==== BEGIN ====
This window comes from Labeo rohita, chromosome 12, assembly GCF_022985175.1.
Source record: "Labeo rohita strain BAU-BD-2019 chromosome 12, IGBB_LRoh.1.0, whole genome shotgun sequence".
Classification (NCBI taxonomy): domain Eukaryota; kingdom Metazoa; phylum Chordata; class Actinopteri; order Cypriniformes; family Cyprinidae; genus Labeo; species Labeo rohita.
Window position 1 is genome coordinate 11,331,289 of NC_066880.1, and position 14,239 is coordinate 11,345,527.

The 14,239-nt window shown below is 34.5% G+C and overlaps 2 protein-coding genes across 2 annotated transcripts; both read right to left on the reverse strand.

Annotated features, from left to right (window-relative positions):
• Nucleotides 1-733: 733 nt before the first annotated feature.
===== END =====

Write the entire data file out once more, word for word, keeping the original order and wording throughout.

This window comes from Labeo rohita, chromosome 12, assembly GCF_022985175.1.
Source record: "Labeo rohita strain BAU-BD-2019 chromosome 12, IGBB_LRoh.1.0, whole genome shotgun sequence".
Classification (NCBI taxonomy): domain Eukaryota; kingdom Metazoa; phylum Chordata; class Actinopteri; order Cypriniformes; family Cyprinidae; genus Labeo; species Labeo rohita.
Window position 1 is genome coordinate 11,331,289 of NC_066880.1, and position 14,239 is coordinate 11,345,527.

The 14,239-nt window shown below is 34.5% G+C and overlaps 2 protein-coding genes across 2 annotated transcripts; both read right to left on the reverse strand.

Annotated features, from left to right (window-relative positions):
• Nucleotides 1-733: 733 nt before the first annotated feature.